A standstill state is understood here as a state of the controller in which the vehicle is held in a stationary position only due to the fact that the controller actively affects the vehicle brake. States in which the vehicle would not start moving anyway, such as the parking brake being applied, or the transmission being in the “neutral,” “parking,” or “reverse” position, do not qualify as standstill state. An additional feature of the standstill state is that it is overridable only by the driver's operational commands, by pressing the accelerator pedal for example. If, for example, the vehicle ahead stops during the stop-and-go regulation, resulting in one's own vehicle being braked to a stationary position, this would not yet qualify as a standstill state, since, within the scope of the stop-and-go regulation, the vehicle would automatically start moving without the driver's operational command when the vehicle ahead starts to move again. A standstill state is only reached when the prerequisites for the stop-and-go regulation are no longer met, for example, because the target object, i.e., the vehicle ahead which caused the vehicle to decelerate to a stationary position is no longer present or was replaced by another target object, or because such a long time has elapsed since the deceleration of the vehicle to a stationary position that the driver no longer expects an automatic drive-off. Only when this state is reached, are a particular operational command and an additional confirmation of this command required for the vehicle to move again.
The controller basically responds to the driver's various operational commands, for example to pressing the accelerator pedal, to pressing the brake pedal, or to pressing the off button for deactivating the ACC or stop-and-go function. In states other than the standstill state, pressing the brake pedal, as well as pressing the off button have the effect that the controller is deactivated. The driver himself is then required to take over control of the vehicle and, in the event the vehicle comes to a stop, the driver must press the brake pedal himself in order to hold the vehicle in the stationary position. In the standstill state, in contrast, pressing the brake pedal or pressing the off button does not result in the deactivation of the controller, in any case not until the driver's wish is not confirmed via an additional signal, the repeated pressing of the off button, for example. A surprising move of the vehicle is thus prevented when the driver unintentionally or unmindfully presses the off button or briefly presses the brake pedal and then releases it.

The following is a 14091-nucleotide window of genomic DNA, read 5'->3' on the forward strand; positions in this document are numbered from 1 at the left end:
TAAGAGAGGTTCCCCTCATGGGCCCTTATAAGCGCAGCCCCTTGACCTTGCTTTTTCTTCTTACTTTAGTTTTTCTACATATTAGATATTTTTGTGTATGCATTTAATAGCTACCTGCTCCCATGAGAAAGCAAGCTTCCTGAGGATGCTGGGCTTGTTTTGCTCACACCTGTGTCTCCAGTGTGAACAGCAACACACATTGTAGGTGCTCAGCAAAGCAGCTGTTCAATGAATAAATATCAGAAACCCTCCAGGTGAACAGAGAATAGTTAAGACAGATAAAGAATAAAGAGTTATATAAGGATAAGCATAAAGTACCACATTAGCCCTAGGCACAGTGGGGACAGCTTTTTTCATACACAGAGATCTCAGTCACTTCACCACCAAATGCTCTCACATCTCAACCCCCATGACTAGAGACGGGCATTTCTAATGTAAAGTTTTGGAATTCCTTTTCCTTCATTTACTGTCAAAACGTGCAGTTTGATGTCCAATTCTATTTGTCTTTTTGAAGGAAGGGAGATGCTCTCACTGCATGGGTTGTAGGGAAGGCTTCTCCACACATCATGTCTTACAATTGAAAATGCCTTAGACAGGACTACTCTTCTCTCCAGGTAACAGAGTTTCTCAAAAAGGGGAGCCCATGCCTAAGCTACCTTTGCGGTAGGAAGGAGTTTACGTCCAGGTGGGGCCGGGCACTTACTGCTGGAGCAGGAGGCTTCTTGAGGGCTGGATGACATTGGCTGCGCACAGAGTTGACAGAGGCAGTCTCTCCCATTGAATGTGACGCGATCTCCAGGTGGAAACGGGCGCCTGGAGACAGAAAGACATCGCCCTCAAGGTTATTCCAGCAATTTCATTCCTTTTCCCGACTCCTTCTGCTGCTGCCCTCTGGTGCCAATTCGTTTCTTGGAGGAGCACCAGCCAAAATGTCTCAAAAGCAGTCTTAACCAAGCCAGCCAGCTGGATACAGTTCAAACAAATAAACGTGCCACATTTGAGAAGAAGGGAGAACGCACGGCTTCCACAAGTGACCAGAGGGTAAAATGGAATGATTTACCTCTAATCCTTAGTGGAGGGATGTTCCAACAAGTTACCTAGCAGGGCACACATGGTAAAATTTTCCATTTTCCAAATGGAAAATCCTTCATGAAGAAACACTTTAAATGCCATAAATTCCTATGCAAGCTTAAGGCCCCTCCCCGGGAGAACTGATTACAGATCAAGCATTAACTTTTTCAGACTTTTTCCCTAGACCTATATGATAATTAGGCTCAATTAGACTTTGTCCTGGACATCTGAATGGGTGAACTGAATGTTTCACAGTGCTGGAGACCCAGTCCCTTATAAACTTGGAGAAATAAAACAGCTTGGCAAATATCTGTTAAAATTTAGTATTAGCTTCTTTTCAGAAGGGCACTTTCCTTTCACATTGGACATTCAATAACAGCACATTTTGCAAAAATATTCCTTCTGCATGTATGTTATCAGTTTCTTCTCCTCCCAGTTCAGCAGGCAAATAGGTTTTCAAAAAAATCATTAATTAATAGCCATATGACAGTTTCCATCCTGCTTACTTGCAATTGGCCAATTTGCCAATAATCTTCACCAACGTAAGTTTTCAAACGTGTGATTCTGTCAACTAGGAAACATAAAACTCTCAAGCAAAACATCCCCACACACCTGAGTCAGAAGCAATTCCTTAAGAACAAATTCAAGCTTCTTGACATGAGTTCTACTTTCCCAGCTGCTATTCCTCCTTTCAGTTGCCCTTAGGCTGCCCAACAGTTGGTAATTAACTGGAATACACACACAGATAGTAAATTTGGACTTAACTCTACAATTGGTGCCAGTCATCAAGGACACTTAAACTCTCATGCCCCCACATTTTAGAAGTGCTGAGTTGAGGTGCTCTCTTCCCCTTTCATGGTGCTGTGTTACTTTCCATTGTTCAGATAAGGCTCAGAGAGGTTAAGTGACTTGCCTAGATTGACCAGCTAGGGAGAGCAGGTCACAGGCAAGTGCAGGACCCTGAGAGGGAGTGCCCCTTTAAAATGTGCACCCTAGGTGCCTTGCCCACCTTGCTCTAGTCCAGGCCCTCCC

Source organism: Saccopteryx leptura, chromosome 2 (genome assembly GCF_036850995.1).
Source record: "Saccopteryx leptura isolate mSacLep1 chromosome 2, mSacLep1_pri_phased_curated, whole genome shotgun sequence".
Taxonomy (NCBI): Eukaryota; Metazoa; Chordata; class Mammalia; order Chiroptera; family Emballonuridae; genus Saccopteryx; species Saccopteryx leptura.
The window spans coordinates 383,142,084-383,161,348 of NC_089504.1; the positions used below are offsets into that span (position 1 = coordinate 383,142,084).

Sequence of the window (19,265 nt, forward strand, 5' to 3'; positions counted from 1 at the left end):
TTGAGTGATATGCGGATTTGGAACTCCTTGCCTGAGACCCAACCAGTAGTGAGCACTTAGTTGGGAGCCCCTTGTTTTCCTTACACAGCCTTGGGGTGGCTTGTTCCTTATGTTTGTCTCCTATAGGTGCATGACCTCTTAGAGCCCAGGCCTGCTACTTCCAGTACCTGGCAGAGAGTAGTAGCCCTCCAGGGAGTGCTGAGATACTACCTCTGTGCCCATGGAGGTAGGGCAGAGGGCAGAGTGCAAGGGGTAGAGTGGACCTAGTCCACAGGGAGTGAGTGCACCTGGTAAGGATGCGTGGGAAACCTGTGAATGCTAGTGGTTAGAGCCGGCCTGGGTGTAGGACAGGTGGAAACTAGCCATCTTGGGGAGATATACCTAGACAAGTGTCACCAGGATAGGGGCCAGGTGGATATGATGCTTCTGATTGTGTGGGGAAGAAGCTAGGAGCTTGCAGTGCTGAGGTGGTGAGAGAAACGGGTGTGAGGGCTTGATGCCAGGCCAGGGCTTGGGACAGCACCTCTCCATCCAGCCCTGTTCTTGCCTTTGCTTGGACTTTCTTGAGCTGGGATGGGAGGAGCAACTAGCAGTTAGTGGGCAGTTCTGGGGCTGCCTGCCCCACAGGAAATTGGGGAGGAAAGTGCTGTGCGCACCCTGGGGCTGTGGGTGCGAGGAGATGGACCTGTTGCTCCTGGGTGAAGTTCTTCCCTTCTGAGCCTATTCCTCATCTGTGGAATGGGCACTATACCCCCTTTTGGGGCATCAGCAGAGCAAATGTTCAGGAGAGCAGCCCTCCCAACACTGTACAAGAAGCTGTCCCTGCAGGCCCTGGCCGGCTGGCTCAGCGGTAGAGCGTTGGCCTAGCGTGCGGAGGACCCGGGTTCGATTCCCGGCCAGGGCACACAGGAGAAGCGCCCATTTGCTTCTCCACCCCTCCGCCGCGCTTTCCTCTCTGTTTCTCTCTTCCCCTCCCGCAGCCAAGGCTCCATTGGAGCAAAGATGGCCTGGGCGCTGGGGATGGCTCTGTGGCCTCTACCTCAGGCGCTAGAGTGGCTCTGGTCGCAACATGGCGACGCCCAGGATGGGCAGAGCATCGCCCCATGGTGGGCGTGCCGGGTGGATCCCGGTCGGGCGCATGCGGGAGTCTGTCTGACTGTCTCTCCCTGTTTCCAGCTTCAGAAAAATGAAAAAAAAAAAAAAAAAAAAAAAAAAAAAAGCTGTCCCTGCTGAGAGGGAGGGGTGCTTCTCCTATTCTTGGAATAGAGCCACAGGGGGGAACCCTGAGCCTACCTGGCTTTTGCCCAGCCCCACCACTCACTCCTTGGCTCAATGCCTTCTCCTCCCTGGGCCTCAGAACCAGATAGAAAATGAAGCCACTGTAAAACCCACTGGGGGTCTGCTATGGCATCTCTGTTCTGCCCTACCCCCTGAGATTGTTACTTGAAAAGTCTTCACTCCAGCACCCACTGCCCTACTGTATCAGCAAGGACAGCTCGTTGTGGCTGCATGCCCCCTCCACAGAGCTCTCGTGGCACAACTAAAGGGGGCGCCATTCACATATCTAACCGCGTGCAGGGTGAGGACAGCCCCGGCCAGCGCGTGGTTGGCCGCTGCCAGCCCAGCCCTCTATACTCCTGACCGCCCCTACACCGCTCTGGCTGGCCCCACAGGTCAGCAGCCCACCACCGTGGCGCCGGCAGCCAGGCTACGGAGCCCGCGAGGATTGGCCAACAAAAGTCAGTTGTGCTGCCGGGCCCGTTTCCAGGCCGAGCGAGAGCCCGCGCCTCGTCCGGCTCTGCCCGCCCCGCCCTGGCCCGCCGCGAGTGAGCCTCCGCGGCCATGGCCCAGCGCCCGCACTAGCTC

In states other than the standstill state, pressing the accelerator pedal has the effect that the cruise control is overridden, i.e., the desired speed is temporarily exceeded or the distance to the vehicle ahead is temporarily reduced to less than the preset distance. In contrast, pressing the accelerator pedal remains ineffective in the standstill state until the confirmation signal is present. This means that even an inadvertent tapping on the gas pedal does not yet result in the vehicle to start moving again.
Pressing the accelerator pedal is preferably interpreted as the operational command for overriding the standstill state. The associated confirmation signal is then triggered, for example, when pressing of the accelerator pedal continues longer than a determined minimum period and/or when the degree of pressing of the accelerator pedal lies above a determined threshold value, possibly again a determined minimum period, or when the integral of the degree of pressing of the accelerator pedal over time reaches a determined threshold value. This ensures that the standstill state is not overridden by an inadvertent tapping of the accelerator pedal, but only when the driver presses this pedal long enough or far enough.
Multiple different standstill states may be provided in the cruise control system, e.g., a state in which the stop-and-go function is activatable because a suitable target object is present, and a state in which the stop-and-go function is not instantaneously activatable, but only when the standstill state is overridden and the vehicle is in motion again.